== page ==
Students are expected to attend studio sessions, be on time, and ready to discuss their work at every session. By this we mean that students should be in studio at least from 2 to 6 on Mondays, Wednesdays, and Fridays unless they have made other arrangements or are conducting research. Please let us know in advance. In no case will we meet with students who arrive after 4pm on that day unless they have prearranged the late arrival with us or there are mitigating circumstances.

Students are expected to participate in group discussions, to cooperate with other studio members by offering criticism, advice, and good spirit.

Students are expected to be at pin-ups and reviews on time with work ready to present. Students who are not ready at the beginning of the pin-up or review forfeit the right to receive criticism. Students are expected to contribute to pin-ups and reviews, both in terms of criticism and questions as well as by working in a team to ensure that rooms are ready to present in (adequate chairs, projectors, and so on).

40% Concept

Students will be graded on the originality and rigor of their concepts. All students need a coherent thesis in this studio.

Columbia teaches in English. There is help available for difficulties with the English language in the university, but lack of understanding is not an excuse.

40% Execution and Presentation

A good concept means little if it is poorly executed or presented. Presentation and execution are not trivial, nor are they mere “polish,” rather the choices made in presentation and execution should inform, and be informed by, the concept.

Students are expected to render and present their work clearly, succinctly, and elegantly.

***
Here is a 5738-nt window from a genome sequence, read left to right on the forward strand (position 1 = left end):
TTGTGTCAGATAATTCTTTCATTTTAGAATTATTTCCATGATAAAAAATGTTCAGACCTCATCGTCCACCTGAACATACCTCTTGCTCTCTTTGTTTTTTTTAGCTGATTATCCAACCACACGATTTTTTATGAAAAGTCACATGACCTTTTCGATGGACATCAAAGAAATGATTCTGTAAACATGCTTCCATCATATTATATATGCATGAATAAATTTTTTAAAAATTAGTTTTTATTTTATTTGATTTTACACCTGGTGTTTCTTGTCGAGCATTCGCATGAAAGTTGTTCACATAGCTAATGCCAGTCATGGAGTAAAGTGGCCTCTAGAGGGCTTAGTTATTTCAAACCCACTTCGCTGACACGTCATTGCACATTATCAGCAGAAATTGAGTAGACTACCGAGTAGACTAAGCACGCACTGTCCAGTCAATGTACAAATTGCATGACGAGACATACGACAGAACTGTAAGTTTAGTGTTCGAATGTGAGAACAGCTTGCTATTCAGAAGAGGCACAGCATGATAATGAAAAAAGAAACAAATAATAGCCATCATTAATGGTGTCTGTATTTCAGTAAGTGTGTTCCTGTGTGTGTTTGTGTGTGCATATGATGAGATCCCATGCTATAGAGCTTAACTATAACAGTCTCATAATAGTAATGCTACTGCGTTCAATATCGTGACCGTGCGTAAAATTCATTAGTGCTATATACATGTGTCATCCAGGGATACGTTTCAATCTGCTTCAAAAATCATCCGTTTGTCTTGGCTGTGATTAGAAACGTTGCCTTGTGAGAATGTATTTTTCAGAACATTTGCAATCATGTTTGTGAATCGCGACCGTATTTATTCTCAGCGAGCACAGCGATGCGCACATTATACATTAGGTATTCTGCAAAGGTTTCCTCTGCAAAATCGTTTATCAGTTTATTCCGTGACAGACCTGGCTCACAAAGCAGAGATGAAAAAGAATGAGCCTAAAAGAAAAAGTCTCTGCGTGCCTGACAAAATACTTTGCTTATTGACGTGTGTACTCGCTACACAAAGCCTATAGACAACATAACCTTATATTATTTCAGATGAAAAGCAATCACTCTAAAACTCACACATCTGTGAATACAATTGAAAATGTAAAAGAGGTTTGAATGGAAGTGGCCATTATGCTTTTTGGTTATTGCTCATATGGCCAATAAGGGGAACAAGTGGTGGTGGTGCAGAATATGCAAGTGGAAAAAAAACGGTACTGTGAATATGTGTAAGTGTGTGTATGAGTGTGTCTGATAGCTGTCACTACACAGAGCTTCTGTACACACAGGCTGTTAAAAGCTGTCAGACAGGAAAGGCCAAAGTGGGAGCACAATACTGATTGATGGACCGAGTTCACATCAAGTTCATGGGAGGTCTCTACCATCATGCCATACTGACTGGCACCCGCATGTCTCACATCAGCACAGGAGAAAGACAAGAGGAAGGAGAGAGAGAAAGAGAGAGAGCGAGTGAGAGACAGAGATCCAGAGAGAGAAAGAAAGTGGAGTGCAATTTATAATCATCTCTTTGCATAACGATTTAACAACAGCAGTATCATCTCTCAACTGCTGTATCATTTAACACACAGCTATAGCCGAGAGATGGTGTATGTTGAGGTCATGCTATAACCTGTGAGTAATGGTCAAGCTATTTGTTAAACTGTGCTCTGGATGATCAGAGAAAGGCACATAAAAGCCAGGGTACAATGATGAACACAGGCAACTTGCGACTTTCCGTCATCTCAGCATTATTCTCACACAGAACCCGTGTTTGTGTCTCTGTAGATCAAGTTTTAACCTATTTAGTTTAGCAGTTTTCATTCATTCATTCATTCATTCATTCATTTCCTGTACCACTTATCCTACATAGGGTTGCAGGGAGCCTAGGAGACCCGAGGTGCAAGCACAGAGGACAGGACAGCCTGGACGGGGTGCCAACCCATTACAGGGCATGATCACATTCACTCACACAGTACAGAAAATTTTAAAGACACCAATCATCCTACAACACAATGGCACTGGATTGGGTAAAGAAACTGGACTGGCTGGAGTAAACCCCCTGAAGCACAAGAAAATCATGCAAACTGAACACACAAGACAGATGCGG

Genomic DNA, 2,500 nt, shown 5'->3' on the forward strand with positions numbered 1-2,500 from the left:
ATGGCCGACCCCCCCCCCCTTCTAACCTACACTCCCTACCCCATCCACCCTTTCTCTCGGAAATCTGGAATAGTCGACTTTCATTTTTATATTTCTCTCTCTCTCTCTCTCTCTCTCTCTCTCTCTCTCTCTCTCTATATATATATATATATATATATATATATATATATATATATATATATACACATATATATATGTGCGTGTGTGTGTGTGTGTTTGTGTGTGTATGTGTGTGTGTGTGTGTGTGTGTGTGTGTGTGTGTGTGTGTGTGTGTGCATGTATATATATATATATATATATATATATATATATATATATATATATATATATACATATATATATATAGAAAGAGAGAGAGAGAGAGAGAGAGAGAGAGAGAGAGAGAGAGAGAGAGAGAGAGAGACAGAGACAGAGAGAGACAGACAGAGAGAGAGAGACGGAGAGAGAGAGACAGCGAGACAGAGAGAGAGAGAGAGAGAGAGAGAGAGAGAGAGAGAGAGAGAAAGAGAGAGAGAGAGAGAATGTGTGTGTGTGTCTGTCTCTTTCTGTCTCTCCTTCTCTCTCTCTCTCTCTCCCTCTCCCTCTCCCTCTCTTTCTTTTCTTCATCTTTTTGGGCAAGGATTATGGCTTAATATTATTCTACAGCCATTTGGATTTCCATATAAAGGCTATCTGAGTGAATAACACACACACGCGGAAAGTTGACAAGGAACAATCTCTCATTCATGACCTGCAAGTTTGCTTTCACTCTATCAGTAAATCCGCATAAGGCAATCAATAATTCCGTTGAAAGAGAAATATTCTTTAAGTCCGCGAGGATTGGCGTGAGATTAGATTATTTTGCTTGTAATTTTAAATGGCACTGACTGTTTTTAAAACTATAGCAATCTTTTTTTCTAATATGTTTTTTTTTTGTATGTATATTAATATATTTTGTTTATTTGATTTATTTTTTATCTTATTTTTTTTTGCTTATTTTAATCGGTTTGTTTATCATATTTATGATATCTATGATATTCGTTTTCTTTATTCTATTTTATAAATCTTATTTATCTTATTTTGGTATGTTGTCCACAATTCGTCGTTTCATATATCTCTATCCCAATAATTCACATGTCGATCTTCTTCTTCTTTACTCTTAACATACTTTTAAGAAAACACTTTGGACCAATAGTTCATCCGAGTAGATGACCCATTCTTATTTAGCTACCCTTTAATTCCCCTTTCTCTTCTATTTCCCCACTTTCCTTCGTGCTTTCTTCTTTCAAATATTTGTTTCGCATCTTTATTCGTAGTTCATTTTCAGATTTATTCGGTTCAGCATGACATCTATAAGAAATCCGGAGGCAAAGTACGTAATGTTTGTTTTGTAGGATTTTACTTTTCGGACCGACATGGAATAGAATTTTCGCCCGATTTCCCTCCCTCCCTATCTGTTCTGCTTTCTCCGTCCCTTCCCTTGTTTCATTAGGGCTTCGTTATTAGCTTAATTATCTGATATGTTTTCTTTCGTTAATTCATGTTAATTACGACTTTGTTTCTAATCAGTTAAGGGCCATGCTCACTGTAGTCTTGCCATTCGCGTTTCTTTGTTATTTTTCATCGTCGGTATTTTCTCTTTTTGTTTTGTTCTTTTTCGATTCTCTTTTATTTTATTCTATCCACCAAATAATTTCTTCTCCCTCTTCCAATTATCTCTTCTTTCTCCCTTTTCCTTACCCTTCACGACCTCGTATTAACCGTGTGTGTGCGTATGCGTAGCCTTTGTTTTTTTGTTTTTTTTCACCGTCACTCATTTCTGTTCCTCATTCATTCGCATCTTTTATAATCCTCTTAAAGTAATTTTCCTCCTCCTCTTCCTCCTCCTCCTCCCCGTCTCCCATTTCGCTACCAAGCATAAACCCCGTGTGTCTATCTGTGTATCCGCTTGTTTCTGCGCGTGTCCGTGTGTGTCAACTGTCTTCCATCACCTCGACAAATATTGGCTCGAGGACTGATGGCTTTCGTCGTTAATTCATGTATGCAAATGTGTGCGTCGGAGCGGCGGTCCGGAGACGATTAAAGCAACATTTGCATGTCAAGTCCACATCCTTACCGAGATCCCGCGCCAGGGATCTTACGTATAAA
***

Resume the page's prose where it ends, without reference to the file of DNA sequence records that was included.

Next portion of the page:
Work should be thoroughly and completely represented.

Old Cooper Union Dead: Trustees Approve $20K Tuition: Gothamist

Old Cooper Union Dead: Trustees Approve $20K Tuition: Gothamist:

Cooper Union will officially start charging its undergraduates tuition, after the Board of Trustees rejected a 54-page report compiled by a Working Group of alumni, staff, students and trustees that outlined a plan to keep the school free.

In a statement yesterday, the Board of Trustees announced they had voted against the Working Group’s report [pdf], which, among other things, suggested the school reduce faculty’s salary expenses, sell the school’s sole resident hall and slash the president’s salary. The report, which was submitted to the Trustees last month, offers a sobering look at Cooper Union’s already lean amenities, but those who worked on it hoped it would be a last ditch effort to keep a school founded on the principle of free education from rejecting that fundamental purpose. “If the vote goes one way, a new, lean, careful Cooper Union will tiptoe forward, tuition-free,” Kevin Slavin, a Cooper Union alumnus and one of the Board’s 23 Trustees, wrote on Thursday. “If it goes the other way, all of that will disappear. Not just the free tuition, but everything that was built on it. In its place we’ll find a tragic fraud. A joke. A zombie.”

Against Passwords

Yet again there is a massive data breach. Yet again passwords are stolen. This time from Facebook, Twitter, and Google. Yet again we will be told our passwords will have to have more funny characters in them, yet again we will be forced to change them.

I'm obviously in an against mood today, but this time I'll be blunt.

The idiots at these corporations who order such measures do little more than play at security theater. Isn't the idea of a password supposed to be that it's secret? That it's in your head?

But when I have to write passwords like

P@$$w0rd_$eCurity%ThetR

Just what unearthly being is supposed to remember that? Nobody I've ever met can. We keep our passwords in pieces of paper, folded up neatly next to the computer, just stick post it notes to the walls of our office, or just keep them in one massive file on our drives. This violates the whole idea of passwords and turns them into, yes, security theater. 

One day biometric fingerprint sensors like the one found on the iPhone 5S will take over with all the loss of privacy they will bring (how will you use one to log into a Bitcoin account for example?), but until then we'll have to deal with password security theater. Just be sure that it's nothing but that. The hacks will continue and the measures will get more and more stupid. Thank you, tech.

 

Against Peer Review

I've recently made the decision to say no to requests for peer reviews (outside of editorial boards on which I already participate, of course). While in the future, I may reconsider on my terms, I am finding at least one request a week for these and I think that it would be useful for to explain why this is so.